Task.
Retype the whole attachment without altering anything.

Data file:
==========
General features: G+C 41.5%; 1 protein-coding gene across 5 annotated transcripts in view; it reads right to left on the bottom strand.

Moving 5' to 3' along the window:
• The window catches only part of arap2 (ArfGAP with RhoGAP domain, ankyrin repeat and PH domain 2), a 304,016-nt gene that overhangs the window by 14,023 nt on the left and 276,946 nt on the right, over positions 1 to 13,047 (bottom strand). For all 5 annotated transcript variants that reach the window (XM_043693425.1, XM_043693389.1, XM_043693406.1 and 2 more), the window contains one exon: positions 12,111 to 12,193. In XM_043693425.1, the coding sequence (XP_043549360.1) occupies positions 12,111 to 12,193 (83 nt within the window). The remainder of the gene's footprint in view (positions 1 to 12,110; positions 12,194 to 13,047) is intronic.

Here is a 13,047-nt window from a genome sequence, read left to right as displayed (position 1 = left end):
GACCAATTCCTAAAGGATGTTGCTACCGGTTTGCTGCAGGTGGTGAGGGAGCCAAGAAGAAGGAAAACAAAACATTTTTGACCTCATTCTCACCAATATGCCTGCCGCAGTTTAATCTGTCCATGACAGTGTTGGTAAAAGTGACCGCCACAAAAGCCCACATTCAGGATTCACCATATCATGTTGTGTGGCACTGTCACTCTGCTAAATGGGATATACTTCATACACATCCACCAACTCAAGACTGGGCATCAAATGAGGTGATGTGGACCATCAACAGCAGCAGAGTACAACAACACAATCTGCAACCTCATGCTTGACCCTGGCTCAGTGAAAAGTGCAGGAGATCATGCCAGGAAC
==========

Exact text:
General features: G+C 41.5%; 1 protein-coding gene across 5 annotated transcripts in view; it reads right to left on the bottom strand.

Moving 5' to 3' along the window:
• The window catches only part of arap2 (ArfGAP with RhoGAP domain, ankyrin repeat and PH domain 2), a 304,016-nt gene that overhangs the window by 14,023 nt on the left and 276,946 nt on the right, over positions 1 to 13,047 (bottom strand). For all 5 annotated transcript variants that reach the window (XM_043693425.1, XM_043693389.1, XM_043693406.1 and 2 more), the window contains one exon: positions 12,111 to 12,193. In XM_043693425.1, the coding sequence (XP_043549360.1) occupies positions 12,111 to 12,193 (83 nt within the window). The remainder of the gene's footprint in view (positions 1 to 12,110; positions 12,194 to 13,047) is intronic.

Here is a 13,047-nt window from a genome sequence, read left to right as displayed (position 1 = left end):
GACCAATTCCTAAAGGATGTTGCTACCGGTTTGCTGCAGGTGGTGAGGGAGCCAAGAAGAAGGAAAACAAAACATTTTTGACCTCATTCTCACCAATATGCCTGCCGCAGTTTAATCTGTCCATGACAGTGTTGGTAAAAGTGACCGCCACAAAAGCCCACATTCAGGATTCACCATATCATGTTGTGTGGCACTGTCACTCTGCTAAATGGGATATACTTCATACACATCCACCAACTCAAGACTGGGCATCAAATGAGGTGATGTGGACCATCAACAGCAGCAGAGTACAACAACACAATCTGCAACCTCATGCTTGACCCTGGCTCAGTGAAAAGTGCAGGAGATCATGCCAGGAAC